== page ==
Halfway through February, and 2019 is already full of oceans and fisheries developments. Whether its legislation in Chile to help combat illegal, unregulated and unreported fisheries; damage to the Great Ocean Cleanup’s plastic-catching system; or strong words and promised action from world leaders, oceans and fisheries are making headlines. Here at Future of Fish, we’ve been thinking about the “big things” to watch in 2019—those initiatives and topics that may be critical drivers of more sustainable fisheries and healthy ocean ecosystems. Given that no one intervention or action alone is going to result in the change we need to see, it’s heartening to read about work happening in a broad range of areas. Here are five things we’re keeping an eye on in 2019. And we’re curious to know: what’s on your radar for this year?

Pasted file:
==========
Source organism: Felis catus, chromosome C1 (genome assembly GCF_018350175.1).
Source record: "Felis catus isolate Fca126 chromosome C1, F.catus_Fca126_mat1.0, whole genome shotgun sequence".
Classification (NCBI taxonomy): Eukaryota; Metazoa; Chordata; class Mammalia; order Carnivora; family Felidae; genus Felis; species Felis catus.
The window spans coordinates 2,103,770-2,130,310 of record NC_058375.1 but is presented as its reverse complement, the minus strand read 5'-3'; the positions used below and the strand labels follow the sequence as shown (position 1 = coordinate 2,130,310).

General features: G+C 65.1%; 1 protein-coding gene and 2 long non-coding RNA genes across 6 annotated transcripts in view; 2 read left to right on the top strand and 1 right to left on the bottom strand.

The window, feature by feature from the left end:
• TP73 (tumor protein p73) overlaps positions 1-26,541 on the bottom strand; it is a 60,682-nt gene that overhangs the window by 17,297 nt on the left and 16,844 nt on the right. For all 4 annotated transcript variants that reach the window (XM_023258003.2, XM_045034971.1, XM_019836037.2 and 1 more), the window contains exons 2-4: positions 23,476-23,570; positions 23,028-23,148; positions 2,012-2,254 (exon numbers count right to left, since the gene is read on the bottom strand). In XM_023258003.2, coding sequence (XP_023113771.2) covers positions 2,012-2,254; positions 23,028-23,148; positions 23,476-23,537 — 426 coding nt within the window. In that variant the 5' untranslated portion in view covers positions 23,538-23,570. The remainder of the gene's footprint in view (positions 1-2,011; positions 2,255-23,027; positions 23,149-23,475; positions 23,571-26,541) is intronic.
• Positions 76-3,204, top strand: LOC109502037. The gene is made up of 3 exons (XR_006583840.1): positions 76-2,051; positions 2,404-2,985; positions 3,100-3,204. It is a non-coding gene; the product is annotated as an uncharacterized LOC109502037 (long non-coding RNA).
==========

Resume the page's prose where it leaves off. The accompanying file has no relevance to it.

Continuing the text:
We know them from grocery store checkouts—barcodes and QR codes are ubiquitous on retail shelves. What if that same technology could help us trace our fish? From seafood suppliers and producers to retailers and chefs, the power of technology to promote traceability and storytelling is catching on.
In part 2 of our 4-part series on how technology can help save the seas (with a little help), we turn our attention to innovations in regulation and enforcement. It might not sound exciting, but these companies are using satellites, aerial mapping, and drones to help fight overfishing and exploitation of the oceans.
Snapchat, instagram, remote-controlled drones. Technology is speeding along faster than we can install the latest iPhone update. And with so much time, energy, and money pouring into tech, we’re excited to see new innovations that can help our oceans as well.
Traceability technology entrepreneurs and experts provide recommendations, including four core functions for robust traceability, to combat IUU and fraud in U.S. seafood supply chains.